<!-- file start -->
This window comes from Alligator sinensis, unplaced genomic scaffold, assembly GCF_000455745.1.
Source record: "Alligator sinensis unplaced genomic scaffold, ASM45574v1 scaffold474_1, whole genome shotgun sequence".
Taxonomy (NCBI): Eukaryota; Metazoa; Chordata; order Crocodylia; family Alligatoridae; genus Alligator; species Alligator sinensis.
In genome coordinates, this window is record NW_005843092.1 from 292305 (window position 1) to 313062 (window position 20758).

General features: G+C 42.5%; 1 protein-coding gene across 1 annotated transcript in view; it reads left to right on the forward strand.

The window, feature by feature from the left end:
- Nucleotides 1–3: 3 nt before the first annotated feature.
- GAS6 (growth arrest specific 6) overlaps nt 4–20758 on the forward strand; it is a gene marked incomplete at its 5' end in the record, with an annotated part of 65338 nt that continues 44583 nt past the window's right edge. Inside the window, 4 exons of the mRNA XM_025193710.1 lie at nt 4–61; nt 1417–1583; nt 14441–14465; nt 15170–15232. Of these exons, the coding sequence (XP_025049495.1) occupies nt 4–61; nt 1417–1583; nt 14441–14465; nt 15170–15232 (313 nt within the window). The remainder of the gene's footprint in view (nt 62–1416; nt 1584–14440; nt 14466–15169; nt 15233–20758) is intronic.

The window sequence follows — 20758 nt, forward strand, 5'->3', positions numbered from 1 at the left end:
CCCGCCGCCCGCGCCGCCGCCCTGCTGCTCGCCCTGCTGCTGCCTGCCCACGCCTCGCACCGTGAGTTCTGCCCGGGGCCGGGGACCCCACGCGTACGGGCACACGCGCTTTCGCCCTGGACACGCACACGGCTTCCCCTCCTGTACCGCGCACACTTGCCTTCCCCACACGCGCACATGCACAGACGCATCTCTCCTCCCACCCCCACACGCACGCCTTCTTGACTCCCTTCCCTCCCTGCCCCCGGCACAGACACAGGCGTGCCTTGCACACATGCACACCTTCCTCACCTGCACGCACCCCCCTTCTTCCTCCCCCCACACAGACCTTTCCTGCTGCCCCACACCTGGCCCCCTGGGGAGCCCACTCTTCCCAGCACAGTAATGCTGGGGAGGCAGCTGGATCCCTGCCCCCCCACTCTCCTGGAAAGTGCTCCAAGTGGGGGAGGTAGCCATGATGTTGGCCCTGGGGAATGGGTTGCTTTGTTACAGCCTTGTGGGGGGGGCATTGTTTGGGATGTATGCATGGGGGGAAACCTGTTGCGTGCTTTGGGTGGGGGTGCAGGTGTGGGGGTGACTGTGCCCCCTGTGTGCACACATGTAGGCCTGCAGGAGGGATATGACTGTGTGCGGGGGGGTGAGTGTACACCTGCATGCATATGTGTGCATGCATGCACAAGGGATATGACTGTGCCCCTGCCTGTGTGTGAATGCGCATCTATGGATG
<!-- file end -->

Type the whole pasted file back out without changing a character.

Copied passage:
This window comes from Alligator sinensis, unplaced genomic scaffold, assembly GCF_000455745.1.
Source record: "Alligator sinensis unplaced genomic scaffold, ASM45574v1 scaffold474_1, whole genome shotgun sequence".
Taxonomy (NCBI): Eukaryota; Metazoa; Chordata; order Crocodylia; family Alligatoridae; genus Alligator; species Alligator sinensis.
In genome coordinates, this window is record NW_005843092.1 from 292305 (window position 1) to 313062 (window position 20758).

General features: G+C 42.5%; 1 protein-coding gene across 1 annotated transcript in view; it reads left to right on the forward strand.

The window, feature by feature from the left end:
- Nucleotides 1–3: 3 nt before the first annotated feature.
- GAS6 (growth arrest specific 6) overlaps nt 4–20758 on the forward strand; it is a gene marked incomplete at its 5' end in the record, with an annotated part of 65338 nt that continues 44583 nt past the window's right edge. Inside the window, 4 exons of the mRNA XM_025193710.1 lie at nt 4–61; nt 1417–1583; nt 14441–14465; nt 15170–15232. Of these exons, the coding sequence (XP_025049495.1) occupies nt 4–61; nt 1417–1583; nt 14441–14465; nt 15170–15232 (313 nt within the window). The remainder of the gene's footprint in view (nt 62–1416; nt 1584–14440; nt 14466–15169; nt 15233–20758) is intronic.

The window sequence follows — 20758 nt, forward strand, 5'->3', positions numbered from 1 at the left end:
CCCGCCGCCCGCGCCGCCGCCCTGCTGCTCGCCCTGCTGCTGCCTGCCCACGCCTCGCACCGTGAGTTCTGCCCGGGGCCGGGGACCCCACGCGTACGGGCACACGCGCTTTCGCCCTGGACACGCACACGGCTTCCCCTCCTGTACCGCGCACACTTGCCTTCCCCACACGCGCACATGCACAGACGCATCTCTCCTCCCACCCCCACACGCACGCCTTCTTGACTCCCTTCCCTCCCTGCCCCCGGCACAGACACAGGCGTGCCTTGCACACATGCACACCTTCCTCACCTGCACGCACCCCCCTTCTTCCTCCCCCCACACAGACCTTTCCTGCTGCCCCACACCTGGCCCCCTGGGGAGCCCACTCTTCCCAGCACAGTAATGCTGGGGAGGCAGCTGGATCCCTGCCCCCCCACTCTCCTGGAAAGTGCTCCAAGTGGGGGAGGTAGCCATGATGTTGGCCCTGGGGAATGGGTTGCTTTGTTACAGCCTTGTGGGGGGGGCATTGTTTGGGATGTATGCATGGGGGGAAACCTGTTGCGTGCTTTGGGTGGGGGTGCAGGTGTGGGGGTGACTGTGCCCCCTGTGTGCACACATGTAGGCCTGCAGGAGGGATATGACTGTGTGCGGGGGGGTGAGTGTACACCTGCATGCATATGTGTGCATGCATGCACAAGGGATATGACTGTGCCCCTGCCTGTGTGTGAATGCGCATCTATGGATG